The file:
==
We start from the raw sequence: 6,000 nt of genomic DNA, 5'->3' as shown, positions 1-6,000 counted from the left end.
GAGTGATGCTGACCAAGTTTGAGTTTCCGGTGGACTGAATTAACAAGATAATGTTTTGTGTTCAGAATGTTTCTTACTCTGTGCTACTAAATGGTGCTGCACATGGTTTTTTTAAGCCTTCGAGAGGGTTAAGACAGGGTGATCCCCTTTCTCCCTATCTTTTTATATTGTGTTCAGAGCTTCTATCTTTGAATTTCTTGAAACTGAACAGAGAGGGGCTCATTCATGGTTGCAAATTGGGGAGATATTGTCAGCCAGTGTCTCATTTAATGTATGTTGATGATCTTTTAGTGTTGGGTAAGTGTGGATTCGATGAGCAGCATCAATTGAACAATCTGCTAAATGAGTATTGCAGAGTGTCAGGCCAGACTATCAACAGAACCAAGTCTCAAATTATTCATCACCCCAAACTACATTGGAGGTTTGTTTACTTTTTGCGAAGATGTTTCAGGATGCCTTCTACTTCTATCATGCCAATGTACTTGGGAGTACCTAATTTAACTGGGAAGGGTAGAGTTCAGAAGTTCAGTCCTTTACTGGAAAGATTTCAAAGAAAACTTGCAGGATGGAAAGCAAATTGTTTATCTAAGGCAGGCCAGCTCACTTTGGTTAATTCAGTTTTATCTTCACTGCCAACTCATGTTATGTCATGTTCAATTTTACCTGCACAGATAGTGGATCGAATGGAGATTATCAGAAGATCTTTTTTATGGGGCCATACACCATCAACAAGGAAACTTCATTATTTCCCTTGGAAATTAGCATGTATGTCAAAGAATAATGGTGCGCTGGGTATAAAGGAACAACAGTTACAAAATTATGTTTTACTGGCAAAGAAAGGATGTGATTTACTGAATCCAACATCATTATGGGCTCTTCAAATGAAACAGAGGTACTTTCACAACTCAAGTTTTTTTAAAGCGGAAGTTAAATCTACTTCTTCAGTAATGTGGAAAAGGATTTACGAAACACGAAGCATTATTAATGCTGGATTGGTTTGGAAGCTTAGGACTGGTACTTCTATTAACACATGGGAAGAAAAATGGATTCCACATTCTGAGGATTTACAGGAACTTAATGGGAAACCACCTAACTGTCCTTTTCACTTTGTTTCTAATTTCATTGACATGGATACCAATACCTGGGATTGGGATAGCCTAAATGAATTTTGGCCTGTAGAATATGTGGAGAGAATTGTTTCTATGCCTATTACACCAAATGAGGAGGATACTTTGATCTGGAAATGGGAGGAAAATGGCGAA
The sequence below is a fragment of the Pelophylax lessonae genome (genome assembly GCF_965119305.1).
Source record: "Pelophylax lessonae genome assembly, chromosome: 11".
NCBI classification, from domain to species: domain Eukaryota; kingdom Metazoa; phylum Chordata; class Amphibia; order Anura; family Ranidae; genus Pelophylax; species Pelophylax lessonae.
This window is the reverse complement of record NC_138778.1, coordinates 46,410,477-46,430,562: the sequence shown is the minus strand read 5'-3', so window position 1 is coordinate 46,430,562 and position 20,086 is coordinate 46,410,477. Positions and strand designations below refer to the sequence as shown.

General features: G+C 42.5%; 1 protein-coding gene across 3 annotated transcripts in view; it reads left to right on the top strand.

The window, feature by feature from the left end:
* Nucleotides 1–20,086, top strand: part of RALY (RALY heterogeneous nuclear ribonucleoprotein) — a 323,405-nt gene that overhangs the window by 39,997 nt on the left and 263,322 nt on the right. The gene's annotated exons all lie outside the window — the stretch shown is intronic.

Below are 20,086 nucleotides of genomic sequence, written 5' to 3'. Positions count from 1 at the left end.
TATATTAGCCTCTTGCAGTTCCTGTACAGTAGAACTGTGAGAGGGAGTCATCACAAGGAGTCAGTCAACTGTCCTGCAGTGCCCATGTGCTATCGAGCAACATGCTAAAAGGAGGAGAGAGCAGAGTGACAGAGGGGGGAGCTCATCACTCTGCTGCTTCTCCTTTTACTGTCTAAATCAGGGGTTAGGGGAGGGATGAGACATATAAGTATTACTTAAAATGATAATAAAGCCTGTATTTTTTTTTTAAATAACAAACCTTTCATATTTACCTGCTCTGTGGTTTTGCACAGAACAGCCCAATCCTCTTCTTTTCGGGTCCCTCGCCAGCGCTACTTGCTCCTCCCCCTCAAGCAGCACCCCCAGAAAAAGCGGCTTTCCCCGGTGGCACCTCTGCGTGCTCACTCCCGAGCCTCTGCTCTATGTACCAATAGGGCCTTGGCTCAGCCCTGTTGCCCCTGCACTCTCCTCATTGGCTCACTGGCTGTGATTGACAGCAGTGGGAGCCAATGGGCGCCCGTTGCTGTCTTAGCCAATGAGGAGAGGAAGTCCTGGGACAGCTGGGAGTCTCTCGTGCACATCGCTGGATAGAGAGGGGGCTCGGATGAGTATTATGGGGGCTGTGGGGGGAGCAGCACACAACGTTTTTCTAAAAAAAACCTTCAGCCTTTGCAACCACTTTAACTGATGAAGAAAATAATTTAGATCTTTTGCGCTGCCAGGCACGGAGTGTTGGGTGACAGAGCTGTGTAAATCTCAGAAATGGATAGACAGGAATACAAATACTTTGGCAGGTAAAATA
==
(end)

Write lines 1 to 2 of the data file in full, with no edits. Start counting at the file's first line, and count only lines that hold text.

We start from the raw sequence: 6,000 nt of genomic DNA, 5'->3' as shown, positions 1-6,000 counted from the left end.
GAGTGATGCTGACCAAGTTTGAGTTTCCGGTGGACTGAATTAACAAGATAATGTTTTGTGTTCAGAATGTTTCTTACTCTGTGCTACTAAATGGTGCTGCACATGGTTTTTTTAAGCCTTCGAGAGGGTTAAGACAGGGTGATCCCCTTTCTCCCTATCTTTTTATATTGTGTTCAGAGCTTCTATCTTTGAATTTCTTGAAACTGAACAGAGAGGGGCTCATTCATGGTTGCAAATTGGGGAGATATTGTCAGCCAGTGTCTCATTTAATGTATGTTGATGATCTTTTAGTGTTGGGTAAGTGTGGATTCGATGAGCAGCATCAATTGAACAATCTGCTAAATGAGTATTGCAGAGTGTCAGGCCAGACTATCAACAGAACCAAGTCTCAAATTATTCATCACCCCAAACTACATTGGAGGTTTGTTTACTTTTTGCGAAGATGTTTCAGGATGCCTTCTACTTCTATCATGCCAATGTACTTGGGAGTACCTAATTTAACTGGGAAGGGTAGAGTTCAGAAGTTCAGTCCTTTACTGGAAAGATTTCAAAGAAAACTTGCAGGATGGAAAGCAAATTGTTTATCTAAGGCAGGCCAGCTCACTTTGGTTAATTCAGTTTTATCTTCACTGCCAACTCATGTTATGTCATGTTCAATTTTACCTGCACAGATAGTGGATCGAATGGAGATTATCAGAAGATCTTTTTTATGGGGCCATACACCATCAACAAGGAAACTTCATTATTTCCCTTGGAAATTAGCATGTATGTCAAAGAATAATGGTGCGCTGGGTATAAAGGAACAACAGTTACAAAATTATGTTTTACTGGCAAAGAAAGGATGTGATTTACTGAATCCAACATCATTATGGGCTCTTCAAATGAAACAGAGGTACTTTCACAACTCAAGTTTTTTTAAAGCGGAAGTTAAATCTACTTCTTCAGTAATGTGGAAAAGGATTTACGAAACACGAAGCATTATTAATGCTGGATTGGTTTGGAAGCTTAGGACTGGTACTTCTATTAACACATGGGAAGAAAAATGGATTCCACATTCTGAGGATTTACAGGAACTTAATGGGAAACCACCTAACTGTCCTTTTCACTTTGTTTCTAATTTCATTGACATGGATACCAATACCTGGGATTGGGATAGCCTAAATGAATTTTGGCCTGTAGAATATGTGGAGAGAATTGTTTCTATGCCTATTACACCAAATGAGGAGGATACTTTGATCTGGAAATGGGAGGAAAATGGCGAA